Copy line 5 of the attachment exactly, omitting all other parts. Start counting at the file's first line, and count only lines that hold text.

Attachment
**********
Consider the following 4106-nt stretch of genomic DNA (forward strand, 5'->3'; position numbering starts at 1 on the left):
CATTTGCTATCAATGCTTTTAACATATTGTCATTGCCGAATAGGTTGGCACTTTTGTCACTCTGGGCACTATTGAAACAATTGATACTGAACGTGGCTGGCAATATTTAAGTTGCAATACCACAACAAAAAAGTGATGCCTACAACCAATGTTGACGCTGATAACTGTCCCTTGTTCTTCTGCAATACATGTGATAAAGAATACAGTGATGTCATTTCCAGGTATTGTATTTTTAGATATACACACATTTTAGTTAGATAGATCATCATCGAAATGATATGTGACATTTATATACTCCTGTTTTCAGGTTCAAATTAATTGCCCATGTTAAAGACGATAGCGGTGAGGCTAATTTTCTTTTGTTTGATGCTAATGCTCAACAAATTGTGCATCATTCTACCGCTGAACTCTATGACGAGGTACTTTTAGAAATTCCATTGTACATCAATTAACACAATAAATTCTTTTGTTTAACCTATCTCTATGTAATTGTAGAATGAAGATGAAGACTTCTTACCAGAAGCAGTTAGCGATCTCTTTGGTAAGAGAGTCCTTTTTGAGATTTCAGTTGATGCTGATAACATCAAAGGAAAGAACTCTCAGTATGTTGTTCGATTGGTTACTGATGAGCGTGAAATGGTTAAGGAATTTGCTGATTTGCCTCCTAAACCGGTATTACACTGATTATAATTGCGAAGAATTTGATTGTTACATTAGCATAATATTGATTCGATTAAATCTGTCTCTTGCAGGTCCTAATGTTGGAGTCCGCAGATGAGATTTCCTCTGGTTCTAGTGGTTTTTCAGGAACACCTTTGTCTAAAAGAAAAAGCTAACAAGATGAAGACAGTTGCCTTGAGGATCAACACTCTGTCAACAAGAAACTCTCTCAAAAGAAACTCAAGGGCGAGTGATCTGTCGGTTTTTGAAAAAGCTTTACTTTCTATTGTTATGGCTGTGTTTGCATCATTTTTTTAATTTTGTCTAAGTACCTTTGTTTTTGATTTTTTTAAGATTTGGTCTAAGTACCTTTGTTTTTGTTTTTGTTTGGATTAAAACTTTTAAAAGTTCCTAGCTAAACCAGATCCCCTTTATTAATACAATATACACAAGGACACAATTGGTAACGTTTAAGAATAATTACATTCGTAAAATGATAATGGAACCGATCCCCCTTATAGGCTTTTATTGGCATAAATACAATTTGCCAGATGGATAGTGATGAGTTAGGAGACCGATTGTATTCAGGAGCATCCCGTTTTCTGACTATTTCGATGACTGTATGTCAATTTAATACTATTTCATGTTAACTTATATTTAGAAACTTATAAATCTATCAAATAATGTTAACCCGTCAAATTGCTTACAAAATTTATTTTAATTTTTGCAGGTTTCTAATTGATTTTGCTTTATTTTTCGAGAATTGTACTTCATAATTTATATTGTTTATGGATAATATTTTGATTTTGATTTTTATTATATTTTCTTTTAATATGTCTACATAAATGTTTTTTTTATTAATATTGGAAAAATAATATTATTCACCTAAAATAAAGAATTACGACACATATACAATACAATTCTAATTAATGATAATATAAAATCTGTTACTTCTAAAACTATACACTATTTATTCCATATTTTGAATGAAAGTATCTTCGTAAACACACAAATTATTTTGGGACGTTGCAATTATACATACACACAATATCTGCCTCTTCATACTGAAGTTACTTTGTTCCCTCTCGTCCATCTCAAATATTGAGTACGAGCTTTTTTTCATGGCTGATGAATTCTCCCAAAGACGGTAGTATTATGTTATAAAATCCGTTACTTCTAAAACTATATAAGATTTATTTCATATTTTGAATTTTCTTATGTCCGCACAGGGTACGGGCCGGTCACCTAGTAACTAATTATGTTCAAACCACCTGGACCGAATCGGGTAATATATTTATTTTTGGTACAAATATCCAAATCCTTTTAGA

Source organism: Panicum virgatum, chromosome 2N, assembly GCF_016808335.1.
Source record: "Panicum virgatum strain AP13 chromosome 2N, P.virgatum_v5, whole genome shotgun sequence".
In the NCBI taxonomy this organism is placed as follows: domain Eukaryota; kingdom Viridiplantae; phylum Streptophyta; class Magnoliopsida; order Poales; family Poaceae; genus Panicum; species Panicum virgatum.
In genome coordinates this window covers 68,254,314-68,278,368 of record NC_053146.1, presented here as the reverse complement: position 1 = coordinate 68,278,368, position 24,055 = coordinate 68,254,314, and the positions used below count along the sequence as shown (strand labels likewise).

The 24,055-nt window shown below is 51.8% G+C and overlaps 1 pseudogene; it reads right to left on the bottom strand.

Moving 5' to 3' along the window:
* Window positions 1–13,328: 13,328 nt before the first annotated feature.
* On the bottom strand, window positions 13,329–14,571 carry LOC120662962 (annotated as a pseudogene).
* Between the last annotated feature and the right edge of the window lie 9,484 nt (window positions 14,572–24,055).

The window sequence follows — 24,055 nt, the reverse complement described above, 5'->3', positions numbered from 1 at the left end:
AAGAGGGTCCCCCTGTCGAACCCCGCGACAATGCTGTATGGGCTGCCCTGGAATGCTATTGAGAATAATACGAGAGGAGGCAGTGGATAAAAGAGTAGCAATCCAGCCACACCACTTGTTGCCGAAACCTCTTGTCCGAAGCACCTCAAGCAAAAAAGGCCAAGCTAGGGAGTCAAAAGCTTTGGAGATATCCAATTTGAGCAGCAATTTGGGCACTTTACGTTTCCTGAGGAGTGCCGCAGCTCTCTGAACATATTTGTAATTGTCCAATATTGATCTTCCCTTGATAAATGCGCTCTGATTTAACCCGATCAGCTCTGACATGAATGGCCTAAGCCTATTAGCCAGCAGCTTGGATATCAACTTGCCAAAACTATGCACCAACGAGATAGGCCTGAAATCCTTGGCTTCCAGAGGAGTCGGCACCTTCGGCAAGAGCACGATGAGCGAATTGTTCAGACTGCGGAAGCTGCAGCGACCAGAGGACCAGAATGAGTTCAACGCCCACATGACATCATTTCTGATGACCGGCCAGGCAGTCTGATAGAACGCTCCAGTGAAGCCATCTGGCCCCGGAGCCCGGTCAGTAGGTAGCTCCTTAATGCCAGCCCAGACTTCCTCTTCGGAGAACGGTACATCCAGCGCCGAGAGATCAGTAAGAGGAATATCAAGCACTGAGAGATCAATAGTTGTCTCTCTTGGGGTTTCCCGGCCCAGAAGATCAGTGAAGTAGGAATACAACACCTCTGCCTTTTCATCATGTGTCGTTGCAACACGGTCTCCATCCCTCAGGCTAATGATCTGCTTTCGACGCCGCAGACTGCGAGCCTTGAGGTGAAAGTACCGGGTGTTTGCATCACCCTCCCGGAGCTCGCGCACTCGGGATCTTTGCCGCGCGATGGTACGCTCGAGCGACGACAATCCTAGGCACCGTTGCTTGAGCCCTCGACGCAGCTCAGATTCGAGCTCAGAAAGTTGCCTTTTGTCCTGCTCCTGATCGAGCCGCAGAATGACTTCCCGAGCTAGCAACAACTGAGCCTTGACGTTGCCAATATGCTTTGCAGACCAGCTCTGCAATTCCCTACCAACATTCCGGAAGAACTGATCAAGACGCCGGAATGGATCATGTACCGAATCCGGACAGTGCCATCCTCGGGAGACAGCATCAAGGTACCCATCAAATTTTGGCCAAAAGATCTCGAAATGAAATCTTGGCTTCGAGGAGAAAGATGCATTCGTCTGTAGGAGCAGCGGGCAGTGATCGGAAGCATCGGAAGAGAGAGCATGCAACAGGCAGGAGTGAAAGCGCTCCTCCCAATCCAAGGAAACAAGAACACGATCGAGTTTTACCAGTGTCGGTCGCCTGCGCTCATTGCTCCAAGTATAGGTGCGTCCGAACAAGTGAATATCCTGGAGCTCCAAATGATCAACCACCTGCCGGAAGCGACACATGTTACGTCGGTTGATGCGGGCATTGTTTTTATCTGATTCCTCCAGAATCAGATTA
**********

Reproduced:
In the NCBI taxonomy this organism is placed as follows: domain Eukaryota; kingdom Viridiplantae; phylum Streptophyta; class Magnoliopsida; order Poales; family Poaceae; genus Panicum; species Panicum virgatum.